- Introduction to SAFe: The Scaled Agile Framework (SAFe) was introduced by Dean Leffingwell in 2011 as a way for larger organizations to implement agile practices at an enterprise scale. It offers workflow patterns, roles, and values to manage challenges in practicing agile at a larger level.
- Key Strength of SAFe: SAFe excels in aligning and collaborating multiple agile teams within a larger organization. It’s not a single methodology but a knowledge base of best practices.
- Core Values and Principles:
- Alignment: SAFe emphasizes understanding business goals and promoting upward and downward information flow, unlike traditional hierarchical approaches.
- Built-in Quality: Quality should not be compromised for agility. Five dimensions of quality are emphasized: flow, architecture, code, system, and release quality.
- Program Execution: Teams should routinely execute high-quality programs aligned with company values.
- Systems Thinking: Understand interconnected parts in large solutions. Consider solution, value streams, and enterprise perspective.
- Economic View: Understand economic impacts and trade-offs of project delays.
- Limit WIP: Limit work in progress, reduce overlapping work, and aim for flow and smaller batch sizes.
- Scaled Agile vs. Agile:
- Agile emphasizes smaller, iterative development, while Scaled Agile focuses on agile practices at an enterprise level.
- Scaled Agile aims to balance values like alignment, quality, and scaled execution with fast iteration.
- Strengths of SAFe:
- SAFe allows large organizations to combine efficient software development with centralized decision-making.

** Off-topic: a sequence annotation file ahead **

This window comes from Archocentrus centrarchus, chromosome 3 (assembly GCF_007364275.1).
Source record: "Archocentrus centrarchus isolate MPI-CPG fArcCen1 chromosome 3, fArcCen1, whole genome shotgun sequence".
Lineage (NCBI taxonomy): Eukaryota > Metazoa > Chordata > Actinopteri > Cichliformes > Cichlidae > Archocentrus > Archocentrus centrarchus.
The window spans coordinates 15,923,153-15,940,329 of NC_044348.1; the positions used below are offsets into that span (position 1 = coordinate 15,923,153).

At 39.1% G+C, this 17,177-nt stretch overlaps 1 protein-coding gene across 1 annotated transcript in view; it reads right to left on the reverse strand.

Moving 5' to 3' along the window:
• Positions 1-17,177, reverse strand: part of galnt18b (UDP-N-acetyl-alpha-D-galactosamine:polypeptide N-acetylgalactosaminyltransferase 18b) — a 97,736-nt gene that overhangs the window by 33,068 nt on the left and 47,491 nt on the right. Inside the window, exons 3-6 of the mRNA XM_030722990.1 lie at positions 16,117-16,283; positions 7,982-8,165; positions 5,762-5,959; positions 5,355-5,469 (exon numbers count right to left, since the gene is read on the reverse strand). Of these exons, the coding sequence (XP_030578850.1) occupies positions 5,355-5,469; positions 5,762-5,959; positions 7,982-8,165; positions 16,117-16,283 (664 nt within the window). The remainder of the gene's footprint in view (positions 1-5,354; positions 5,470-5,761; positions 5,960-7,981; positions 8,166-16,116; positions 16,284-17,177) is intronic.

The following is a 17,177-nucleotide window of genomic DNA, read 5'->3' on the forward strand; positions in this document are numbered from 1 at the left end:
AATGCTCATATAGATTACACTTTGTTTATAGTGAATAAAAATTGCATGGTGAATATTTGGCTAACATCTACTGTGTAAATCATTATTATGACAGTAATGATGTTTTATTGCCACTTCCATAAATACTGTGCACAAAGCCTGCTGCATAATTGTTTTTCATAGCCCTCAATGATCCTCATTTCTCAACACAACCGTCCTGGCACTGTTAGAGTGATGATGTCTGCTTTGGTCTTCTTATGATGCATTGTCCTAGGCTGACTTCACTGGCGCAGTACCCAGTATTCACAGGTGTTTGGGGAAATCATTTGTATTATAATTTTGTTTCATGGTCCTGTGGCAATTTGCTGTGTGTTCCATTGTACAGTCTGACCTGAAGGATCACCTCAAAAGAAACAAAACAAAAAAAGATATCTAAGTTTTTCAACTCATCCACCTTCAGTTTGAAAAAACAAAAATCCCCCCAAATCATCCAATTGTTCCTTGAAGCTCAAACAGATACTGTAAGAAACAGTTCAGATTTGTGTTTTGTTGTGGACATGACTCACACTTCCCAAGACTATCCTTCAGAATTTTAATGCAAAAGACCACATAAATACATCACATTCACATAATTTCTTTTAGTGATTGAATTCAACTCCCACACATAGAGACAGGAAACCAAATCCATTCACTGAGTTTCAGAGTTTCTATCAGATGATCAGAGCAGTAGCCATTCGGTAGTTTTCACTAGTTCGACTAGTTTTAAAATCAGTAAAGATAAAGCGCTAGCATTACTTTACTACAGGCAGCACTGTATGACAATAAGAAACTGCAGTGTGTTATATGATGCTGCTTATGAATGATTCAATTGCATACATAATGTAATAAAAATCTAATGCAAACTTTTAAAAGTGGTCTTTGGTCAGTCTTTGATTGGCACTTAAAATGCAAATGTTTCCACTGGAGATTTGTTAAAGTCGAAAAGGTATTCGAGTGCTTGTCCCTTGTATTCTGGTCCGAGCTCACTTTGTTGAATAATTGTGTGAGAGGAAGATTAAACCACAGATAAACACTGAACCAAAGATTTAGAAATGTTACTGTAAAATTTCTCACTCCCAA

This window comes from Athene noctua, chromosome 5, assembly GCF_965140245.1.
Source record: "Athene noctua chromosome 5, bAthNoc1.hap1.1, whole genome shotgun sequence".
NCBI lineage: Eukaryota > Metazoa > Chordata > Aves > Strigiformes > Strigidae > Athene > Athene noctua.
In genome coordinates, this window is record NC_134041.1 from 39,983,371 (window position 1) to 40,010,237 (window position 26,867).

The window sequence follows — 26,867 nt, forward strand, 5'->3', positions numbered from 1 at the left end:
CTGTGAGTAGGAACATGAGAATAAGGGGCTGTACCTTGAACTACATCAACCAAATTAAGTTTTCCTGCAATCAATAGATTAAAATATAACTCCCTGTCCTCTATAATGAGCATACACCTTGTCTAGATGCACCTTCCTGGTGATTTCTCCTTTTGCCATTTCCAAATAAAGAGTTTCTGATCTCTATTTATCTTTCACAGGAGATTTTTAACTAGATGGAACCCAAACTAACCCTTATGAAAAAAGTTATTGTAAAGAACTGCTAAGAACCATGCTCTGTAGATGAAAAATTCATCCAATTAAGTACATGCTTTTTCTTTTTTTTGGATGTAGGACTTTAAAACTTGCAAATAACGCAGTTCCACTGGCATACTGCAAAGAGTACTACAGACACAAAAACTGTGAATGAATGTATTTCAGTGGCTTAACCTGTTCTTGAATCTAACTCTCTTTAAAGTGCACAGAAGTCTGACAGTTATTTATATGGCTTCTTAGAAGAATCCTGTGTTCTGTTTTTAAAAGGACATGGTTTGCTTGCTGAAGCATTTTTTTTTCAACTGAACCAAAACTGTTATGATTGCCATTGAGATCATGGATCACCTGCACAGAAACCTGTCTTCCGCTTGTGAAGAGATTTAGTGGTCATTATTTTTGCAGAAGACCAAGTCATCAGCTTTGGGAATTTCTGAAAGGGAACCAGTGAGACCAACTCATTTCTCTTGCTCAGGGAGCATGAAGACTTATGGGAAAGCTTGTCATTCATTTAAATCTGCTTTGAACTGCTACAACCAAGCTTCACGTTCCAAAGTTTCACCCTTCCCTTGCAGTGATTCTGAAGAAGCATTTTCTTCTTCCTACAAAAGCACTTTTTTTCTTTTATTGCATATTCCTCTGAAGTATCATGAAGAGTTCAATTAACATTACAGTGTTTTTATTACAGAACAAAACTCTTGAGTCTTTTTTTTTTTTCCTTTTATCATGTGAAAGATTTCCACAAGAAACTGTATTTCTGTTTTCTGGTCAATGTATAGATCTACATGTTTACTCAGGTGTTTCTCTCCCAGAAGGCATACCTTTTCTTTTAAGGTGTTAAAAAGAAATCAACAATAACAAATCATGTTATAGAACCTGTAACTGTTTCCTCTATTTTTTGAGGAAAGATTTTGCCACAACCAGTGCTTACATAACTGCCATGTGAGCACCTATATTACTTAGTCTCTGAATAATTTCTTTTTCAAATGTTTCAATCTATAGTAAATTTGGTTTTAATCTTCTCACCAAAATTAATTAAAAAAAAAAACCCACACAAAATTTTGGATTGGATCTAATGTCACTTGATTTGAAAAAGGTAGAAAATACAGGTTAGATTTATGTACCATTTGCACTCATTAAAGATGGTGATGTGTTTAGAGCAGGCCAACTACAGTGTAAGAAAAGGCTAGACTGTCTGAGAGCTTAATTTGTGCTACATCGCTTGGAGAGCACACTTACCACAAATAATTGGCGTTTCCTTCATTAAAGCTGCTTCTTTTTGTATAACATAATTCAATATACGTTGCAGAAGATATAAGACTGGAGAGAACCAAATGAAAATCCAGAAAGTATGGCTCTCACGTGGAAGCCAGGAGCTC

- It enhances project alignment by maintaining strategic objectives during development.
- Weaknesses of SAFe:
- SAFe can introduce oversight and administration layers that counteract agile flexibility.
- Broadscale thinking can lead to longer planning cycles and fixed roles, contrary to agile principles.
- SAFe vs. Scrum:
- Scrum focuses on effective team collaboration in iterative cycles for smaller teams.
- SAFe targets large organizations, aligning larger teams to launch products at scale.
- Is Kanban Scaled Agile?
- Kanban is a lean manufacturing framework that visualizes work and identifies bottlenecks.
- Kanban can be used within the SAFe methodology as a tool for project management tasks.
- Key Takeaways:
- SAFe helps large organizations align and collaborate for effective agile practices.
- It emphasizes values and principles to guide project teams in larger or complex workforces.
- SAFe aims to provide access to agile development while maintaining centralized decision-making, though it has some potential drawbacks.
Connected Agile & Lean Frameworks
- Business Models
- Business Strategy
- Business Development
- Distribution Channels
- Marketing Strategy
- Platform Business Models
- Network Effects
Main Case Studies: